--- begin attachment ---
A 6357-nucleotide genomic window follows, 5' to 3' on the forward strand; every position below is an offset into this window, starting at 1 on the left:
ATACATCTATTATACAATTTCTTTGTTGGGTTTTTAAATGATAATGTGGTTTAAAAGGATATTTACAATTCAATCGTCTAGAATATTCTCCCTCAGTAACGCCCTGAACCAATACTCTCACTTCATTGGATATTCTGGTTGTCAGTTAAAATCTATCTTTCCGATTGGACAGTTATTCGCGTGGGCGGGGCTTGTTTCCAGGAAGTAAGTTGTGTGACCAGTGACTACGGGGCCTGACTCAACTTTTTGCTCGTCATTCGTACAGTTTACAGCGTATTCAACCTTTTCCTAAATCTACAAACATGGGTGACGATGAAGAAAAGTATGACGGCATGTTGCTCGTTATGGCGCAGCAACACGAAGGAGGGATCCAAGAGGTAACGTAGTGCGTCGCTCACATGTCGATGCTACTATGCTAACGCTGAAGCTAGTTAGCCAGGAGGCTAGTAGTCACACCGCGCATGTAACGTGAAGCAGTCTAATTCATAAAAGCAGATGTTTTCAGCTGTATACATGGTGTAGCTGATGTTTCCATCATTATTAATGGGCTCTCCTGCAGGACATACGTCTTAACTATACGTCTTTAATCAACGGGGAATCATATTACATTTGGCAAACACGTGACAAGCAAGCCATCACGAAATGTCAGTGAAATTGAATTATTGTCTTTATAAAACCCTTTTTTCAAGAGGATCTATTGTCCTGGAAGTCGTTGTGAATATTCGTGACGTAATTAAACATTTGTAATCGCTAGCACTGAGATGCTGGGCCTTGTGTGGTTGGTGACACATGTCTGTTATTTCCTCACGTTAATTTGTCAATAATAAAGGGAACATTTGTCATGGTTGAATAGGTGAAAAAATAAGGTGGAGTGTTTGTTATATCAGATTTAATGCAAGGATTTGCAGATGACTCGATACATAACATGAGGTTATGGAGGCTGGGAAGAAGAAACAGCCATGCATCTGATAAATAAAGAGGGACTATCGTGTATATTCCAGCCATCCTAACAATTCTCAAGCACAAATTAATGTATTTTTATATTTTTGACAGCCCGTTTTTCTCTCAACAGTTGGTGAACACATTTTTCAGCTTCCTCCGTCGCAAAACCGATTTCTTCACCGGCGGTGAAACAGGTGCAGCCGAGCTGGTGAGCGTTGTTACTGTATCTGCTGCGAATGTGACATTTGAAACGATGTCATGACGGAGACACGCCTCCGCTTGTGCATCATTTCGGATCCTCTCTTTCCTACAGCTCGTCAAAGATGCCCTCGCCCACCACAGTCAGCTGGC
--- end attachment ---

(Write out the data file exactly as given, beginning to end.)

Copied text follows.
A 6357-nucleotide genomic window follows, 5' to 3' on the forward strand; every position below is an offset into this window, starting at 1 on the left:
ATACATCTATTATACAATTTCTTTGTTGGGTTTTTAAATGATAATGTGGTTTAAAAGGATATTTACAATTCAATCGTCTAGAATATTCTCCCTCAGTAACGCCCTGAACCAATACTCTCACTTCATTGGATATTCTGGTTGTCAGTTAAAATCTATCTTTCCGATTGGACAGTTATTCGCGTGGGCGGGGCTTGTTTCCAGGAAGTAAGTTGTGTGACCAGTGACTACGGGGCCTGACTCAACTTTTTGCTCGTCATTCGTACAGTTTACAGCGTATTCAACCTTTTCCTAAATCTACAAACATGGGTGACGATGAAGAAAAGTATGACGGCATGTTGCTCGTTATGGCGCAGCAACACGAAGGAGGGATCCAAGAGGTAACGTAGTGCGTCGCTCACATGTCGATGCTACTATGCTAACGCTGAAGCTAGTTAGCCAGGAGGCTAGTAGTCACACCGCGCATGTAACGTGAAGCAGTCTAATTCATAAAAGCAGATGTTTTCAGCTGTATACATGGTGTAGCTGATGTTTCCATCATTATTAATGGGCTCTCCTGCAGGACATACGTCTTAACTATACGTCTTTAATCAACGGGGAATCATATTACATTTGGCAAACACGTGACAAGCAAGCCATCACGAAATGTCAGTGAAATTGAATTATTGTCTTTATAAAACCCTTTTTTCAAGAGGATCTATTGTCCTGGAAGTCGTTGTGAATATTCGTGACGTAATTAAACATTTGTAATCGCTAGCACTGAGATGCTGGGCCTTGTGTGGTTGGTGACACATGTCTGTTATTTCCTCACGTTAATTTGTCAATAATAAAGGGAACATTTGTCATGGTTGAATAGGTGAAAAAATAAGGTGGAGTGTTTGTTATATCAGATTTAATGCAAGGATTTGCAGATGACTCGATACATAACATGAGGTTATGGAGGCTGGGAAGAAGAAACAGCCATGCATCTGATAAATAAAGAGGGACTATCGTGTATATTCCAGCCATCCTAACAATTCTCAAGCACAAATTAATGTATTTTTATATTTTTGACAGCCCGTTTTTCTCTCAACAGTTGGTGAACACATTTTTCAGCTTCCTCCGTCGCAAAACCGATTTCTTCACCGGCGGTGAAACAGGTGCAGCCGAGCTGGTGAGCGTTGTTACTGTATCTGCTGCGAATGTGACATTTGAAACGATGTCATGACGGAGACACGCCTCCGCTTGTGCATCATTTCGGATCCTCTCTTTCCTACAGCTCGTCAAAGATGCCCTCGCCCACCACAGTCAGCTGGC